I could tell by my friend’s body language and facial expression that she felt irritated.
She had asked me if I could go to lunch with her on the following Monday, and I had launched into a detailed explanation about what I had to do that day that made it impossible for me to join her.
During lunch later in the week, my friend had the courage to tell me she had been frustrated during that conversation.
All she wanted was a simple “Yes, Monday works for me,” or “No, Monday doesn’t work.”
Just the bottom line would have sufficed.
That brings me to a simple definition of a communication tool called Brevity. Brevity means getting to the bottom line quickly. It means speaking concisely, cutting to the chase without going into unnecessary stories, explanations, excuses or descriptions.
Brevity packs a lot of power.
As I see it, Brevity’s power derives from three benefits. First, in order to use it, you have to develop one of the most important elements to life and relationships – listening. You can’t possibly use Brevity without staying present to (i.e. listening to) every word that comes out of your mouth, as well as to the emotions and meaning that underlie the words.
Not only does Brevity enable you to listen to yourself, it encourages others to listen to you. When you develop a reputation for being brief, others pay attention when you speak. They know if they don’t, they’ll miss your message.
Others respect you (Brevity’s second benefit) when you don’t waste their time with unnecessary verbiage. They esteem you when you don’t become lost in your own word forest.
You may think you’re leaving a clear trail of breadcrumbs for people to follow your message and meaning. However, if you create a communication forest dense with words, others won’t be able to see those breadcrumbs. You lose people, and you lose their respect.
Brevity helps you respect yourself.
When you’re brief, you’re clear.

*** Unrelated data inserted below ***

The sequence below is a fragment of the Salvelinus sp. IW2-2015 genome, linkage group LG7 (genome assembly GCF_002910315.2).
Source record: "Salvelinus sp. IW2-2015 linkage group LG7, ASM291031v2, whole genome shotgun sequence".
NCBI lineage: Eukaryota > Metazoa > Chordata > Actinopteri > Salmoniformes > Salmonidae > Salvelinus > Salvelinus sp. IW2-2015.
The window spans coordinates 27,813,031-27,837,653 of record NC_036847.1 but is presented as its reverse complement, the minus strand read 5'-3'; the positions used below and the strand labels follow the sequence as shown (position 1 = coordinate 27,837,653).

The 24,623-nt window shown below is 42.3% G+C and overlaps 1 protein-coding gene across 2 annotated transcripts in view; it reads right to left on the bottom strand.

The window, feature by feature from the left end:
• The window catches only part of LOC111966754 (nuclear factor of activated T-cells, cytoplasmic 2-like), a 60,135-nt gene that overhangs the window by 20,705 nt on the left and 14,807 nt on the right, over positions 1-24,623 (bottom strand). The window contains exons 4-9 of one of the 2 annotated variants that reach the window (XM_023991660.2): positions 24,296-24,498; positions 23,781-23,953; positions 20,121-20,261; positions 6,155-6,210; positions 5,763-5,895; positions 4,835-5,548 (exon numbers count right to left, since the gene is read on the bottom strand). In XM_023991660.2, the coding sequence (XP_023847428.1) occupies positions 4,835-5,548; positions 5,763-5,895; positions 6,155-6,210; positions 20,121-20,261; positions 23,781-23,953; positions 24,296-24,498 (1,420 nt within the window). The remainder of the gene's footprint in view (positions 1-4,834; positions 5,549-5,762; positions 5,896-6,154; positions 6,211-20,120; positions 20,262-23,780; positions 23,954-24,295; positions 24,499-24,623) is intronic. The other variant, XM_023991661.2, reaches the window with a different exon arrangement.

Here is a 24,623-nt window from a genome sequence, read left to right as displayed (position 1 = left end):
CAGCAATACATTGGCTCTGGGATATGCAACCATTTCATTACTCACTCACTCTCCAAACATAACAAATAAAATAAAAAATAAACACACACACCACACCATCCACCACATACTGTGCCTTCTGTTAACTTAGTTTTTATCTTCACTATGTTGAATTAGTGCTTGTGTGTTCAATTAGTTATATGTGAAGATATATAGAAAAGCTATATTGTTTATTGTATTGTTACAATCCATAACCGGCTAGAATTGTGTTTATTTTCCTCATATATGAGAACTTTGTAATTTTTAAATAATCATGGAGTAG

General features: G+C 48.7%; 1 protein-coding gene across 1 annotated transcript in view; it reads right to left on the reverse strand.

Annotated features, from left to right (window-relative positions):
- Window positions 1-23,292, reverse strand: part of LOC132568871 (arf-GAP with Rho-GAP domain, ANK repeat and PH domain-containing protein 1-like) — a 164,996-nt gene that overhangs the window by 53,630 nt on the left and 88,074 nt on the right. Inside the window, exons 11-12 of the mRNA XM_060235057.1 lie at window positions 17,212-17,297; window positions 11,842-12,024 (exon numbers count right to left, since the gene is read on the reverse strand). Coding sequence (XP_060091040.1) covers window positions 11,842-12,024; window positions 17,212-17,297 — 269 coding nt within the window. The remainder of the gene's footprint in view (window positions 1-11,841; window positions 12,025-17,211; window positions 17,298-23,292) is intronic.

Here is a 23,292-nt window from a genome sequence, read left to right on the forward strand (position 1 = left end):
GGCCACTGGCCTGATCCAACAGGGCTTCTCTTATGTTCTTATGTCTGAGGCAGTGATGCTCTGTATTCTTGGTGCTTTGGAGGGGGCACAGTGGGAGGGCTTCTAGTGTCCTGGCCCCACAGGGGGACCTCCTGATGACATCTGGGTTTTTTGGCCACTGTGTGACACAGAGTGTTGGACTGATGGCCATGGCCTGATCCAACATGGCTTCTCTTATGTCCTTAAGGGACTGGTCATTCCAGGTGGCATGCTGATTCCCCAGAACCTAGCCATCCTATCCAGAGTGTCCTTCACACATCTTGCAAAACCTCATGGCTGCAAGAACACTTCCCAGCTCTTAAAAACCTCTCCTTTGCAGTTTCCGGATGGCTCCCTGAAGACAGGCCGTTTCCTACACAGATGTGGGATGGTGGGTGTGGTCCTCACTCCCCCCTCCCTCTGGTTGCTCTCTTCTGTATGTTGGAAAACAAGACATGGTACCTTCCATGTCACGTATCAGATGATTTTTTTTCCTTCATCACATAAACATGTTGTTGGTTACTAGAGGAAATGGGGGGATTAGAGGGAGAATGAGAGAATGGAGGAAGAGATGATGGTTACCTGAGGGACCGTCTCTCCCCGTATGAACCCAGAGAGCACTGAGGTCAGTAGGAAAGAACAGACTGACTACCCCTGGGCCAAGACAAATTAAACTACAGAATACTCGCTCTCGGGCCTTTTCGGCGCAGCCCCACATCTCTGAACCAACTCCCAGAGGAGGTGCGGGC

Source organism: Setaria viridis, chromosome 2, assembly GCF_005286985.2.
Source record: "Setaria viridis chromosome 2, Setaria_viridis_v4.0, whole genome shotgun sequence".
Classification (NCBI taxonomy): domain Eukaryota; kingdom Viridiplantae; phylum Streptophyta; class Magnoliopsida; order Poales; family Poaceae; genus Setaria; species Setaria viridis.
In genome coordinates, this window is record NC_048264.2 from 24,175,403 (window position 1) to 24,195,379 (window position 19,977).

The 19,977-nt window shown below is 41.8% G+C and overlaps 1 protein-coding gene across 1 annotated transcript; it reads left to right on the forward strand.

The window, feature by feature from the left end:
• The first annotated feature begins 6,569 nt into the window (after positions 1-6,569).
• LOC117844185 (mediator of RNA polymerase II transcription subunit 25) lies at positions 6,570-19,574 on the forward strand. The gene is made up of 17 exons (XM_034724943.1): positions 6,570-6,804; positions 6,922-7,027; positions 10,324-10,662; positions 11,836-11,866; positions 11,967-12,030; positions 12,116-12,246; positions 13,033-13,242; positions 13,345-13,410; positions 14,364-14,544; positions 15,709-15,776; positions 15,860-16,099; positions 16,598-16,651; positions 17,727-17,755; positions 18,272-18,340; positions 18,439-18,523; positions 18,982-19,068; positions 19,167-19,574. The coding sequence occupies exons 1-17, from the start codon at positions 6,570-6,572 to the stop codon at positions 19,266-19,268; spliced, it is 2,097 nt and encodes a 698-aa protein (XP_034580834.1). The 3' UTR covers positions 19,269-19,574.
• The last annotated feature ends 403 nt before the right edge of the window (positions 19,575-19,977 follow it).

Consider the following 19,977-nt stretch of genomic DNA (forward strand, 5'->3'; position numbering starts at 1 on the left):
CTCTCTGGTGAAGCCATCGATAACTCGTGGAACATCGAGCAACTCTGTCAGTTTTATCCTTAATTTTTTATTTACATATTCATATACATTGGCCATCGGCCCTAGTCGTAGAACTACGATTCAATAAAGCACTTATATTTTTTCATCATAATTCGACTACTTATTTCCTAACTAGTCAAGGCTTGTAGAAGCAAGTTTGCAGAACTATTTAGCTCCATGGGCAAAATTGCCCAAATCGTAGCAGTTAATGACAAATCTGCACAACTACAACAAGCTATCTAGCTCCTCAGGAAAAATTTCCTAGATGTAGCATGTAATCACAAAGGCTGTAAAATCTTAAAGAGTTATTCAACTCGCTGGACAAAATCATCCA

When you communicate with clarity, you feel good.
Your self-confidence increases, and in the process, so does your self-respect.
Have you ever wished meetings could be shorter? A third benefit of Brevity happens when everyone in a meeting agrees to use Brevity. By doing so, they can cut the meeting time by as much as 50 percent. In giving reports, some people go into unnecessary detail about their process for gathering information. In most cases, they can cut to the chase and give only the information pertinent to moving the project forward. Usually, it’s simply the bottom line.
That day when I verbally assaulted my friend with too many words, I learned a lot. I saw clearly how I had disrespected her and how I had eroded some of her trust.
I still catch myself being too wordy. Therefore, for one month, I commit to focusing on brevity as my tool-of-the-month. I will get to the bottom line quickly in my conversations.
I invite you to join me. Let’s foster listening and respect in ourselves and others through the tool of brevity, and see what happens.
Dr. Marta writes and teaches in the Verde Valley. She is the author of Why Wallow When You Can Soar? available on Amazon. For comment, write or call: firstname.lastname@example.org, 928-451-9482.